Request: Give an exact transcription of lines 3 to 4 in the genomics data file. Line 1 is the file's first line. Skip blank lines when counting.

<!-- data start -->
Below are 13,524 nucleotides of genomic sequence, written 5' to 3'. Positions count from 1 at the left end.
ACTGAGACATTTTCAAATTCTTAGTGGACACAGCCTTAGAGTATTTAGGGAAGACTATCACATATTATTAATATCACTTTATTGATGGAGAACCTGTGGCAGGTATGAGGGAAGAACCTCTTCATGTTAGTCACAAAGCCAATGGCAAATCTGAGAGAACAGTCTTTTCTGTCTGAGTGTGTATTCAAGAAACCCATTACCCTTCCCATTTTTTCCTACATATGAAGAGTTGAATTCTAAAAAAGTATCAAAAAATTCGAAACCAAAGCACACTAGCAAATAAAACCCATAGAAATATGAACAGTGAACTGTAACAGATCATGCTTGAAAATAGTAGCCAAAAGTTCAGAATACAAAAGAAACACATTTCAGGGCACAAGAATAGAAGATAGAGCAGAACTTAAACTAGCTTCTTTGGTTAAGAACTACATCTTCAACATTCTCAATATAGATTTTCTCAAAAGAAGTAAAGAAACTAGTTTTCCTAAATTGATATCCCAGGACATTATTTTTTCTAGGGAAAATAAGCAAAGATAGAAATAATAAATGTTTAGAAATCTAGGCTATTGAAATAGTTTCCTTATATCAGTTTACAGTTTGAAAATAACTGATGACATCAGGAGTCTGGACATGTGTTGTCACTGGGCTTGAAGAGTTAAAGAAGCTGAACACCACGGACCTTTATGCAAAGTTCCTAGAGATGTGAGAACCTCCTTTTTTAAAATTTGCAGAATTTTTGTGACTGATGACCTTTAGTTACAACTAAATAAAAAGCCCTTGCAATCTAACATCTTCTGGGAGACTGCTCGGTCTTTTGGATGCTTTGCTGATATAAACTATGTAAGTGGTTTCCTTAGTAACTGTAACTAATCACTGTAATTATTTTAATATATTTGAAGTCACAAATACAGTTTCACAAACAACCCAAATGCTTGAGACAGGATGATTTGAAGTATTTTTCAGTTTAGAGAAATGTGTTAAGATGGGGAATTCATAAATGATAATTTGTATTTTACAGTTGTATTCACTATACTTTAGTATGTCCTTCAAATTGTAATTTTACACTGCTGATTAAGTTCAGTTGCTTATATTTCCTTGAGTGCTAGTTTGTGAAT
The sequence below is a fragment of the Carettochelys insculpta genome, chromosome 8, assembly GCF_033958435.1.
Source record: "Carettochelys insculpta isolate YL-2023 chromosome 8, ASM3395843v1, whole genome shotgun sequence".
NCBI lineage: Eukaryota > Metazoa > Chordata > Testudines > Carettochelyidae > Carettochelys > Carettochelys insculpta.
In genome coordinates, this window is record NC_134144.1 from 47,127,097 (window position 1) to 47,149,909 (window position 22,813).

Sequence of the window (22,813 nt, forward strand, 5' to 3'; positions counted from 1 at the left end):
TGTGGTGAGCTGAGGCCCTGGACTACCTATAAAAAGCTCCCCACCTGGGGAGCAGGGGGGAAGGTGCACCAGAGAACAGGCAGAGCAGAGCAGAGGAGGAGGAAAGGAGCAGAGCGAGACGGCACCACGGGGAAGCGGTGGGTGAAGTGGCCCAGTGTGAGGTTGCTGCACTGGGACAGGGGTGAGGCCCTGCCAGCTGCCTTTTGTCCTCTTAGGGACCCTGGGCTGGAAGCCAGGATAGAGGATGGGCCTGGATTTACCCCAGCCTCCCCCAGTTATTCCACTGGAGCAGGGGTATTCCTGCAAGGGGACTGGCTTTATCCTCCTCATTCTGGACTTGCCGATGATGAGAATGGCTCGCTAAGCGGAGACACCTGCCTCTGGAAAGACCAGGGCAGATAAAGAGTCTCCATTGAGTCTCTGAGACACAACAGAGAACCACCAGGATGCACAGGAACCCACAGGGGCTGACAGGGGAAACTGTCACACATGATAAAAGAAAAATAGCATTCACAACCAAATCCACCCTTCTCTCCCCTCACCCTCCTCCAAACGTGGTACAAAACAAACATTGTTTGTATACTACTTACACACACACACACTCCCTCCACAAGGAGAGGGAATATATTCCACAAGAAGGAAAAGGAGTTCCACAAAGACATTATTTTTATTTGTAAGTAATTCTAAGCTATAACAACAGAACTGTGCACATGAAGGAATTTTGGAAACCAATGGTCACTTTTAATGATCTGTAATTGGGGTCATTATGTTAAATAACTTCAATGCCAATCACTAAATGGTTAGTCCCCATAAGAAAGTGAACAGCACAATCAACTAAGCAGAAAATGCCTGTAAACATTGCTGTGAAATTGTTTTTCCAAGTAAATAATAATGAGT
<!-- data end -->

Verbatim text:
The sequence below is a fragment of the Carettochelys insculpta genome, chromosome 8, assembly GCF_033958435.1.
Source record: "Carettochelys insculpta isolate YL-2023 chromosome 8, ASM3395843v1, whole genome shotgun sequence".